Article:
THE FINISH LINE

From The Apprentice to One Championship's Chief of Staff

Globetrotting Venezuelan Jessica Ramella is relishing the 'toughest job of her life', and she's enjoying every step of the journey

Lee U-Wen
Published Sat, Jul 3, 2021 · 05:50 AM

IT'S been a whirlwind last few months for Jessica Ramella, the 31-year-old Venezuelan who in June was crowned the winner of the inaugural season of The Apprentice: One Championship Edition.

Outlasting 15 other contestants on the popular reality TV show saw her rewarded with a one-year, US$250,000 contract to be the new Chief of Staff to One Championship chairman and CEO Chatri Sityodtong.

Ms Ramella - whom some call a "Lady MacGyver" for her ability to solve problems - is clearly enjoying her time at the Singapore-based mixed martial arts organisation. BT Weekend met her recently at her office at Duo Tower where she talked about the challenges of the new role, her fitness journey, and how her travels around the world finally led her to Asia and Singapore.

Tell me more about life growing up in Venezuela.

I had a nice childhood. I was a happy child and I didn't have any siblings. I grew up in the capital Caracas, and I was a very creative kid, doing a lot of drawing and things like that. On weekends or the holidays, I would go outdoors and head to the beach, or be at my grandparents' house and climb mango trees.

I think growing up in Venezuela taught me how to be hungry, sharp, street-smart and to be very aware of my surroundings. I built up a set of important life skills, and these have helped shape who I am today.

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You're quite the globetrotter too, from what I read.

I lived in Venezuela until I was 18, when I moved to San Diego in California. I studied there for three years and then moved to London to work for six years. Now, I've lived in Singapore for the last six years, and I love being here. I'm a local ang moh (Hokkien term for Caucasian).

What made you decide to move to Singapore?

I had lived in South America, North America and Europe, so the only other place to go next was Africa or Asia. I knew Asia was booming with a lot of new companies and that plenty of job opportunities were available. So I thought to myself, if I could move to Asia that would be another market under my belt and that could be my USP (unique selling point).

I told my boss in London that I was going to quit and move to Singapore in six months' time. I would just go and try and find work there. But two months before my departure, he suggested to me to go to Singapore and open the company's new office there. So by luck or chance, and the aligning of the stars, I managed to go to Singapore with a job.

How has your eight-week stint on The Apprentice helped prepare you for life at One Championship?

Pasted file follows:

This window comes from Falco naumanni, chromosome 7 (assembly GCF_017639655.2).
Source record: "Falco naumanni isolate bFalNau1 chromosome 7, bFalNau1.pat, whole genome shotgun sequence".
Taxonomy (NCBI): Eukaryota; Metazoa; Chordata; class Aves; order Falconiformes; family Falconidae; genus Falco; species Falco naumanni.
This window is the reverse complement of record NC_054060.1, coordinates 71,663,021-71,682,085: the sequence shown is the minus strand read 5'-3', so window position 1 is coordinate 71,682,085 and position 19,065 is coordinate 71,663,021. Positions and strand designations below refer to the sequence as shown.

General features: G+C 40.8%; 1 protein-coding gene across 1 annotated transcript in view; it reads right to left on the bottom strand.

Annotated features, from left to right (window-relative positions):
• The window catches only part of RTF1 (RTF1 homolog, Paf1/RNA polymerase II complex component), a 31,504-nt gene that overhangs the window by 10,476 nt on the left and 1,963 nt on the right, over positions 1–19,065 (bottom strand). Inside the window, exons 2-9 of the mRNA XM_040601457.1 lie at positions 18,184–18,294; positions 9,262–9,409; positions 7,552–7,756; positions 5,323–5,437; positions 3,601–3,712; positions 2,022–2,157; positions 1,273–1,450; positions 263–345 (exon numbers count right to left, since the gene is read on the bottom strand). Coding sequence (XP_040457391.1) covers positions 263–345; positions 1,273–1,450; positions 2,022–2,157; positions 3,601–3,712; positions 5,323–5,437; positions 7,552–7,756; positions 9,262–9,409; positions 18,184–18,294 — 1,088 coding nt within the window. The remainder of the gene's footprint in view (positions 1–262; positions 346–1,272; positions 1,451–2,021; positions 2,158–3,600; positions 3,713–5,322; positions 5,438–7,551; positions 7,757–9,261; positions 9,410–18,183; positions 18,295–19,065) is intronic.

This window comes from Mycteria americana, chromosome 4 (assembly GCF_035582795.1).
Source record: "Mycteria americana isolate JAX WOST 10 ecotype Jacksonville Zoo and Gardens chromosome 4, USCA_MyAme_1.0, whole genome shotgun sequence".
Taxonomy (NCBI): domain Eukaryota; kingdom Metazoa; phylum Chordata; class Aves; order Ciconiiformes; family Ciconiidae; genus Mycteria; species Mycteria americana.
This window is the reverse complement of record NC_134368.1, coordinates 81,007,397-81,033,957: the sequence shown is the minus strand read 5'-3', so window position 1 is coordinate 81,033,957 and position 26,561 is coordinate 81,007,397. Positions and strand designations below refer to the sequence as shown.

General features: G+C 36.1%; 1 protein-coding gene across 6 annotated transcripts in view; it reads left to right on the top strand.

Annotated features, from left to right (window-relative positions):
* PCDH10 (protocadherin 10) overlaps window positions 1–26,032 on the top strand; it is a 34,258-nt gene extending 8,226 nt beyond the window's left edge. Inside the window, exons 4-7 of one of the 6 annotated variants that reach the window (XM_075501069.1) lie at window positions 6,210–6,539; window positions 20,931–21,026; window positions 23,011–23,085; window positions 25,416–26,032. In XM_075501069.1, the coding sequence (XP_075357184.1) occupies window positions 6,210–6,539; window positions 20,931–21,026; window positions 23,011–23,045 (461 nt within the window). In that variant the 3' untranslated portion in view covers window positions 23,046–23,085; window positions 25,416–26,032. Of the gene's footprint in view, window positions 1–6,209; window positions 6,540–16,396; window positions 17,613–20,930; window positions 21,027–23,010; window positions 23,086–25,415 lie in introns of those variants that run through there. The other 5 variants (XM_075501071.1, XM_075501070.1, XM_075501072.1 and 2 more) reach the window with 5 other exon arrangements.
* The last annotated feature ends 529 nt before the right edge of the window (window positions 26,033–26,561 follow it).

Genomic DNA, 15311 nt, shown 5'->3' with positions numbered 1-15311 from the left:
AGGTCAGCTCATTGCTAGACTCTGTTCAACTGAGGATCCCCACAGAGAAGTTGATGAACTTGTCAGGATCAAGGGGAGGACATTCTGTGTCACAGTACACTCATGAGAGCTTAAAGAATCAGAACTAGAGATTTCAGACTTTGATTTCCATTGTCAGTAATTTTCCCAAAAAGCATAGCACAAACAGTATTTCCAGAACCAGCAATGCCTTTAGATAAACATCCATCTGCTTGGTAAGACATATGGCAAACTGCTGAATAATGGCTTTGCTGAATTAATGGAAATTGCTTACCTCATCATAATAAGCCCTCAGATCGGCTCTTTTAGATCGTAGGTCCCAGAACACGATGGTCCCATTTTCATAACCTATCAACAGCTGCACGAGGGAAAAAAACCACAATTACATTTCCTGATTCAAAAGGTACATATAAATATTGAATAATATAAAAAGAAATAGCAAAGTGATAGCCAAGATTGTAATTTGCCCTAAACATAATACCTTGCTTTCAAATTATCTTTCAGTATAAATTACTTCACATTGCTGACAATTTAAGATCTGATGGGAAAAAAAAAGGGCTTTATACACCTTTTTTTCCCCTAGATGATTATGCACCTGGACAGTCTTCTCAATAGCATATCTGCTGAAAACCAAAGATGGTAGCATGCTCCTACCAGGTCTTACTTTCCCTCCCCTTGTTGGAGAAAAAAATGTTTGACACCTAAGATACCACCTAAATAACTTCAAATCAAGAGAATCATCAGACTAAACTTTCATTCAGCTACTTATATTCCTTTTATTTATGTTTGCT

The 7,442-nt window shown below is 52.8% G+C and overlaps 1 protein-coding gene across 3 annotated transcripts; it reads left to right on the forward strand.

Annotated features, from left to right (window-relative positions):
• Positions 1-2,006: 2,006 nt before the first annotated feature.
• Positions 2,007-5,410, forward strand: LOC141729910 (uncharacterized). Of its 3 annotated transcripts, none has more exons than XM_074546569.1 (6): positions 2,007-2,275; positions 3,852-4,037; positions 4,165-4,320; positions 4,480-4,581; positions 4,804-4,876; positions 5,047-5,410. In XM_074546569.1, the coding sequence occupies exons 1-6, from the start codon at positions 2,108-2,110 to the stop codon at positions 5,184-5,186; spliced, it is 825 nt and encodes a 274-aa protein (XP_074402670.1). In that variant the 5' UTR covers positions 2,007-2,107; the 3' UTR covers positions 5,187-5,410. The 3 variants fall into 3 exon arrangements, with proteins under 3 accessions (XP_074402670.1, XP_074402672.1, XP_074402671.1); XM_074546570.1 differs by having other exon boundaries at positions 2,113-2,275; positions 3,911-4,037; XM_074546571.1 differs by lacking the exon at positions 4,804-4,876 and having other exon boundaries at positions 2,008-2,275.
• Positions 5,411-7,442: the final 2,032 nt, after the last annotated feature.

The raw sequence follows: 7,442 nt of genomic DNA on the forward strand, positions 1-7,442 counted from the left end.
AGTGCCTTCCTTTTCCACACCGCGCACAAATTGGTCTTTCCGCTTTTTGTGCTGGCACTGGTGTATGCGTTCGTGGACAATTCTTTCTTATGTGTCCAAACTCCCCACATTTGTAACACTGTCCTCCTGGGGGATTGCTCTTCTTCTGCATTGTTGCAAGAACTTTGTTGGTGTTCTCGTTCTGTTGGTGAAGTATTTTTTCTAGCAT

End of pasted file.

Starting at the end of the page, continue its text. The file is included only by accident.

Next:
I'm blessed in the sense that Chatri (the host of The Apprentice) really knows all about me now - the good, the bad and the ugly. The relationship he has with me from day one is very different to the relationship he has with, say, someone else whom he only interviewed once before.

That allows me to have a much more frank conversation with him. I already know his expectations and his level of excellence. I also know that, for instance, he has a zero tolerance for typos. So even on my first day of work, I know the standard of the type of documents that I must prepare before I send them to him. Being on The Apprentice set me up on the right course to take on the toughest job of my life.

Besides the business challenges on the show, there were many physical tasks to complete too. What's your approach to fitness?

I've had an interesting fitness journey. I have lost 20kg in the past two years. I went through a big transformation due to a complete change in my lifestyle. Growing up, I did a lot of sports and gymnastics, and then in my teenage years everything just went downhill. It got to a point where I was just tired of how I looked and I did not feel confident about my body. I wanted to be in better shape, and not be out of breath whenever I climbed the stairs.

These days, I work out constantly, around four to five times a week, mostly weightlifting exercises. Three months before The Apprentice, I was working out six days a week and I entered the show in the best shape of my life.

What do you hope to achieve at One Championship?

I want to bring value to the organisation. I want to help Chatri achieve his goal of turning a US$1 billion sports media property into a US$10 billion property. Whether it's attending meetings on his behalf, or working on ad hoc projects that give him enough time and space to focus on other things, that's what I want to do during this first year.

Being the newest kid on the block, and entering this high-profile job in a very public way via a reality TV show, is there extra pressure to prove yourself?

Yes. In terms of credentials, for example, I didn't come from another sports media company. I feel I need to show what makes me valuable beyond what's on my CV - whether it's displaying critical thinking or being extra-prepared for meetings. Whatever I'm lacking in one area, I want to make it up in a hundred other ways. It's important to earn people's trust. To do that, you need to show you are putting in the maximum effort all the time.

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